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Cop Says He Was Fired For Reporting Police Dog Attack

•  Ethics     updated  2008/09/03 09:19


The City of Hernando, Miss., illegally fired a police officer for testifying truthfully about another officer's use of unreasonable force - letting a police dog attack and bite a citizen who already was in custody - Steven English claims in Federal Court.

English says he saw a fellow officer unreasonably sic a dog on Lawson Rhoda in November 2004, after Rhoda was in custody. English says he reported the attack to his supervisor, "who instructed Plaintiff to keep his opinions to himself."

"Because supervisor Gray had instructed plaintiff to keep his opinion to himself, and because plaintiff knew that he would be fired if he disobeyed his supervisor's instruction by reporting the use of unreasonable force, plaintiff did not initially report the use of unreasonable force. Instead, plaintiff filed a police report which omitted any discussion of the dog's attack upon the suspect," the complaint states. English says his police report was accurate, but omitted mention of the dog attack. "To report this attack would have been a direct disobedience of the supervisor's instructions. However, in keeping with his duty as a citizen, plaintiff kept a complete record of the incident so that his memory would be fresh if he were asked about the incident in the future, and so that he could give an accurate statement about what occurred."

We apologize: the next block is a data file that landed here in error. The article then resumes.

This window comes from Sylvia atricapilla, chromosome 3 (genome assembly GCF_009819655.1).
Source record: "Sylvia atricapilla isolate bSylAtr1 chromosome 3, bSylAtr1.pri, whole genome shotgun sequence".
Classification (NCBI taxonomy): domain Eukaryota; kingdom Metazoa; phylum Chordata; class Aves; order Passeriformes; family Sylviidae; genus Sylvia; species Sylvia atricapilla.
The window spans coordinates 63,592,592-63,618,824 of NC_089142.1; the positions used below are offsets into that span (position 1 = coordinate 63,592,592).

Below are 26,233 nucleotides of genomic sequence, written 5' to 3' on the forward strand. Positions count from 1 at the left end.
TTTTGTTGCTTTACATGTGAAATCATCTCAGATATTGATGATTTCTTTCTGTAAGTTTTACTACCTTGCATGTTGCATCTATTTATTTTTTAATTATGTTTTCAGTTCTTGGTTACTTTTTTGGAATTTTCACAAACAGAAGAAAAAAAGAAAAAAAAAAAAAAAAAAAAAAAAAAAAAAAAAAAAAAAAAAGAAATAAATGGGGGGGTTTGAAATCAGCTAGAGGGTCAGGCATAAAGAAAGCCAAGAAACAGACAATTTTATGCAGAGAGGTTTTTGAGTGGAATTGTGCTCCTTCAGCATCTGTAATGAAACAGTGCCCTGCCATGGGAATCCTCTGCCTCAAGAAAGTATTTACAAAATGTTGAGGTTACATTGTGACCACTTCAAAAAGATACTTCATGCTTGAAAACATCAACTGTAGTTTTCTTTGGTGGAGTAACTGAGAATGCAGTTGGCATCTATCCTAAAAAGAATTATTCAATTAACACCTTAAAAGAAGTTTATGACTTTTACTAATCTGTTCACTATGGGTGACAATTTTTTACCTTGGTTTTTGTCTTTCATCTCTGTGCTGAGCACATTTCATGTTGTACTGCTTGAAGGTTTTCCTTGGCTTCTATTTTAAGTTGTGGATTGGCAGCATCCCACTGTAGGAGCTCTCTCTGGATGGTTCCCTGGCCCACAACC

In 2007, Rhoda sued the city alleging unreasonable force. English says the city's insurance company and police chief, "Riley," questioned him about the incident, and he "truthfully answered their questions and truthfully described the criminal assault he had witnessed."

The city suspended and then fired him in retaliation, English says, on the bogus grounds that "he had not truthfully reported the use of excessive force in his police report."

He demands monetary damages. He is represented by Jim Waide of Tupelo.



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